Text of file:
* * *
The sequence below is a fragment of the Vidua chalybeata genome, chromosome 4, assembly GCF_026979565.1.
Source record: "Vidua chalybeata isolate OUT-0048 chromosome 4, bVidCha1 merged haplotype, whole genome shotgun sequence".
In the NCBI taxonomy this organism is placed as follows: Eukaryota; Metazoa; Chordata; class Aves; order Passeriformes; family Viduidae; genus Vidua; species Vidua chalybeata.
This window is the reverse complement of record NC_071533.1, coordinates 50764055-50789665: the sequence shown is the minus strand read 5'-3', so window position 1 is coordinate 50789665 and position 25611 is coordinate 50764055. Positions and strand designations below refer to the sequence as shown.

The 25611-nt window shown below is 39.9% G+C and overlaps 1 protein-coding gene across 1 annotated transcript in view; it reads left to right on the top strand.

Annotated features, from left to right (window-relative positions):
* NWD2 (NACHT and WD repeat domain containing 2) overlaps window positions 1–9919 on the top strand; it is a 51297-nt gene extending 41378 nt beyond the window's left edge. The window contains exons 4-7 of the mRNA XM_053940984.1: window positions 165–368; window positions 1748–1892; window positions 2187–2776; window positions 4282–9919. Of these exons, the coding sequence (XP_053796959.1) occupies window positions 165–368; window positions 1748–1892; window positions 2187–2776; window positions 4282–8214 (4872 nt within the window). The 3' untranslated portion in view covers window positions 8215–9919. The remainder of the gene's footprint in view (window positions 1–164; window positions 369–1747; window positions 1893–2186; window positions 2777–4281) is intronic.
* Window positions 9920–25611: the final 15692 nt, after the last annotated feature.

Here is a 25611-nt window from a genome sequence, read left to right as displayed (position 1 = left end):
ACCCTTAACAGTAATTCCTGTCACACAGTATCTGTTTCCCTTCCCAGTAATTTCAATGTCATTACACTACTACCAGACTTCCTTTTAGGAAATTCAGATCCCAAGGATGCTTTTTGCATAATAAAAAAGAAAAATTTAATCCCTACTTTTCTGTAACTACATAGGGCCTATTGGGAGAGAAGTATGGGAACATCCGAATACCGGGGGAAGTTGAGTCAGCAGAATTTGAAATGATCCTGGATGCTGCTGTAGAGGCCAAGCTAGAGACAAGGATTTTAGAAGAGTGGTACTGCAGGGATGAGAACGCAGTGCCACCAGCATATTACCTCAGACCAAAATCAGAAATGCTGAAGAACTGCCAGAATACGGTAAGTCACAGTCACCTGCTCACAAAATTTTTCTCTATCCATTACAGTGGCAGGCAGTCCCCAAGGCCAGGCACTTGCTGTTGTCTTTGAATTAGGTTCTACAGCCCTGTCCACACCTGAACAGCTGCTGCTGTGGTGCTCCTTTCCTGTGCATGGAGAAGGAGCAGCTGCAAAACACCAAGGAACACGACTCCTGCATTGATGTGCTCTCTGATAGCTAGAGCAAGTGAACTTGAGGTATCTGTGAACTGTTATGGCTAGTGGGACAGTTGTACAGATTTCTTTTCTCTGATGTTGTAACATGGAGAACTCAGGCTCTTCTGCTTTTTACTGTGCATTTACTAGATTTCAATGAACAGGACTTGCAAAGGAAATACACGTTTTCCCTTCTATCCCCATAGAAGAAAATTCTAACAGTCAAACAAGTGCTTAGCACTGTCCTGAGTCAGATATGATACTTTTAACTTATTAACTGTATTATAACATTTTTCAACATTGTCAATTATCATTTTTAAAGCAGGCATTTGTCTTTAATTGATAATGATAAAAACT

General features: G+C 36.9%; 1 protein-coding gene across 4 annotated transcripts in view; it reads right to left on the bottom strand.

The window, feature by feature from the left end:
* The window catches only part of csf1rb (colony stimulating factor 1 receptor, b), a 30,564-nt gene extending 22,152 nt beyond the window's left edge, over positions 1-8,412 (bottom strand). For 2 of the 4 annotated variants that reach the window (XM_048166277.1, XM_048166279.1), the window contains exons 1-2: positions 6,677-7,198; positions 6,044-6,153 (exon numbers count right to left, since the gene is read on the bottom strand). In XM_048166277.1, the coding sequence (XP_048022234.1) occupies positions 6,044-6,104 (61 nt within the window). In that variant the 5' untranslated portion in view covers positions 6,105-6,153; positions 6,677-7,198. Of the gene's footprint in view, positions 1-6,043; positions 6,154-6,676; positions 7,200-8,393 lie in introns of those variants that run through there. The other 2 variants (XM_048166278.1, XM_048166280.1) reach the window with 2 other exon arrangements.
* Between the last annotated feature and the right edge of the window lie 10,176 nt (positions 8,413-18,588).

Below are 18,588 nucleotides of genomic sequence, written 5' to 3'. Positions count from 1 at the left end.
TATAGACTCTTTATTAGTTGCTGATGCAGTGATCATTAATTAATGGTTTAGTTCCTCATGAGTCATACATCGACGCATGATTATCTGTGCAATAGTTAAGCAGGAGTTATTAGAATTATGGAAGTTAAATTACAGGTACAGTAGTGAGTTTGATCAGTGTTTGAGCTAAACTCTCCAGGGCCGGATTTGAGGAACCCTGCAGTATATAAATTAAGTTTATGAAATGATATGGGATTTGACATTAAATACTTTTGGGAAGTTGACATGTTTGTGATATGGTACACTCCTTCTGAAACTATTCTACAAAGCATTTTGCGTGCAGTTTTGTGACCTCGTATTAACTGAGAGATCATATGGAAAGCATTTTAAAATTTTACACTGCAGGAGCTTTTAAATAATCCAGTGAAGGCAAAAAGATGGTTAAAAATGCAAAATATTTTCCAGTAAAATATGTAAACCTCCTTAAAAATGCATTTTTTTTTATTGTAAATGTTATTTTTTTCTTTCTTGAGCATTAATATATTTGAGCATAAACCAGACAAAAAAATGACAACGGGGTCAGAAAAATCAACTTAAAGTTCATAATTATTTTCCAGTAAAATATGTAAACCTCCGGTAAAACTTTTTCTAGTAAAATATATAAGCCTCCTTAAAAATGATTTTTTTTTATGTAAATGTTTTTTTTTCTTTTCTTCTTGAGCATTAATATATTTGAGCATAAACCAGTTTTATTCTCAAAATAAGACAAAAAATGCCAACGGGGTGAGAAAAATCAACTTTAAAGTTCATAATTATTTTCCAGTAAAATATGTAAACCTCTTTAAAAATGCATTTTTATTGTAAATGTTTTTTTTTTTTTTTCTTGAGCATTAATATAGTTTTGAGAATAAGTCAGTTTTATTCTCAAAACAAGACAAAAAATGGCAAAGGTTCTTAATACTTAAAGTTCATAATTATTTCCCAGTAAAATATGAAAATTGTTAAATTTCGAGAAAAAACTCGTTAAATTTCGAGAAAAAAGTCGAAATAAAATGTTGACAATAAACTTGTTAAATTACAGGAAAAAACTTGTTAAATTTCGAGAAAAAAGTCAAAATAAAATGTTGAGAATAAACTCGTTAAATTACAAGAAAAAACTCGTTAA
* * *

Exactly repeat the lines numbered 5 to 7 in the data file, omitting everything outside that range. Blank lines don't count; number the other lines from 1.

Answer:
The 25611-nt window shown below is 39.9% G+C and overlaps 1 protein-coding gene across 1 annotated transcript in view; it reads left to right on the top strand.

Annotated features, from left to right (window-relative positions):
* NWD2 (NACHT and WD repeat domain containing 2) overlaps window positions 1–9919 on the top strand; it is a 51297-nt gene extending 41378 nt beyond the window's left edge. The window contains exons 4-7 of the mRNA XM_053940984.1: window positions 165–368; window positions 1748–1892; window positions 2187–2776; window positions 4282–9919. Of these exons, the coding sequence (XP_053796959.1) occupies window positions 165–368; window positions 1748–1892; window positions 2187–2776; window positions 4282–8214 (4872 nt within the window). The 3' untranslated portion in view covers window positions 8215–9919. The remainder of the gene's footprint in view (window positions 1–164; window positions 369–1747; window positions 1893–2186; window positions 2777–4281) is intronic.